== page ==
Ankara Chief Prosecutor’s Office has issued detention warrants for 79 teachers who used to work for the schools and preparatory courses which were closed by Turkish government under the rule of emergency declared in the aftermath of a controversial coup attempt on July 15, 2016.
Following the detention warrants, police teams detained 30 teachers over their alleged use of mobile phone messaging application ByLock as part of Turkish government’s massive post-coup witch hunt campaign targeting the alleged members of the Gülen movement on Wednesday.
Police teams have also detained 8 people following detention warrants issued by Aksaray Chief Prosecutor’s Office for 11 people over their alleged use of ByLock. Moreover, following detention warrants issued by Kayseri Chief Prosecutor’s Office for 24 people over their alleged use of ByLock, police detained 16 people in Kayseri, İstanbul, Ankara, Kırıkkale and Yozgat provinces on Wednesday.
Moreover, a total of 15 civilians were arrested by a Samsun court on Tuesday due to alleged use of a smart phone application called ByLock and links to the Gülen movement. Police had detained 20 people last week in simultaneous raids across Samsun province. Of those, 15 were sent to jail late on Tuesday while the rest were released pending trial.
Mersin Chief Prosecutor’s Office has also issued detention warrants for 30 people over their alleged use of ByLock on Wednesday. Police have detained 17 of them including private sector workers, teachers and police officers in Mersin province.
Turkish authorities believe using ByLock is a sign of being a member of the Gülen movement and it is seen as the top communication tool among members of the movement. Tens of thousands of civil servants, police officers and businessmen have either been dismissed or arrested for using ByLock since the controversial coup attempt.
Meanwhile, in a Tokat-based investigation 9 female judges and lawyers were detained in İstanbul, Ankara, Antalya, Gaziantep, İzmir and Manisa provinces over their alleged links to the Gülen movement. It was reported that in the framework of the same investigation at least 80 judges, prosecutors and lawyers have been detained so far.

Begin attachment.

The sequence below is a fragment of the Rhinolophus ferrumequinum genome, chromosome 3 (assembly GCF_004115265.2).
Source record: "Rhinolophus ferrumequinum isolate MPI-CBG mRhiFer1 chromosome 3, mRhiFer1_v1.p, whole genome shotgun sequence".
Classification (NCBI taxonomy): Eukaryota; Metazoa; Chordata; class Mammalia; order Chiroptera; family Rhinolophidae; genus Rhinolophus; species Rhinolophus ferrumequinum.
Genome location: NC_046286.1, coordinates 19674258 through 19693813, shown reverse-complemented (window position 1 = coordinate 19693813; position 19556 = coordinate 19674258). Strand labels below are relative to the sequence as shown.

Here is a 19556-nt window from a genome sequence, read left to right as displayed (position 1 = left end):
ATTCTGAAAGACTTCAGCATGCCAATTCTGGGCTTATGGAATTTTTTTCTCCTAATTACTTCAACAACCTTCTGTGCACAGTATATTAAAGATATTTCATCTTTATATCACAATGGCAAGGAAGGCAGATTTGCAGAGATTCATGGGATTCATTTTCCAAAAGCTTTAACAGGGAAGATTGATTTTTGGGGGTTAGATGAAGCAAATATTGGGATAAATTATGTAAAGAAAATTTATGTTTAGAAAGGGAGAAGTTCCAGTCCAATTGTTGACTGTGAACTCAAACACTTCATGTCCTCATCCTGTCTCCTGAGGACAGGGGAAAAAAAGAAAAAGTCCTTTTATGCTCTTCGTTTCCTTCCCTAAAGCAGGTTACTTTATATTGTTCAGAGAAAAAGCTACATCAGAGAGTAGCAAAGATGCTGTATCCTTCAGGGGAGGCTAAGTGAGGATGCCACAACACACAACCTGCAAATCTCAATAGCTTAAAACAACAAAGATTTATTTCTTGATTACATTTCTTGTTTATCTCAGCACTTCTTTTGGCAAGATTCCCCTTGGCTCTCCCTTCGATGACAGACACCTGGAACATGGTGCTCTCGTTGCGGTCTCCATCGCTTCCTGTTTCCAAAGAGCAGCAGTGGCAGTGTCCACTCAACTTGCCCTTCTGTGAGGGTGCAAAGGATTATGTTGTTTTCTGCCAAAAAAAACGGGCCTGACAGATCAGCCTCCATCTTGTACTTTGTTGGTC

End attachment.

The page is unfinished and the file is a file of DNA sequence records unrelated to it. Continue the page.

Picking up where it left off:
Twenty-five people were also detained by police teams in Afyonkarahisar province on Wednesday following the detention warrants issued by the local chief psosecutor’s office over their alleged links to the Gülen movement.
Also on Wednesday, 14 people were detained by Turkish gendarme on Çeşme district of İzmir province on Wednesday as they have been trying to flee from Turkey to a Greek island. It was reported that the detainees include the former deputy chairman of Turkey’s Banking Regulation and Supervision Agency (BDDK) Ozan Cangürel’s wife and his two children. There has been an outstanding detention warrant for Cangürel over his alleged links to the Gülen movement since a controversial coup attempt of last year.
Turkey survived a controversial military coup attempt on July 15, 2016 that killed 249 people. Immediately after the putsch the ruling Justice and Development Party (AKP) government along with President Erdoğan pinned the blame on the Gülen movement.
Fethullah Gülen, who inspired the movement, strongly denied having any role in the failed coup and called for an international investigation into it, but President Erdoğan — calling the coup attempt “a gift from God” — and the government initiated a widespread purge aimed at cleansing sympathizers of the movement from within state institutions, dehumanizing its popular figures and putting them in custody.
Turkey’s Justice Ministry announced on July 13 that 50,510 people have been arrested and 169,013 have been the subject of legal proceedings on coup charges since the failed coup.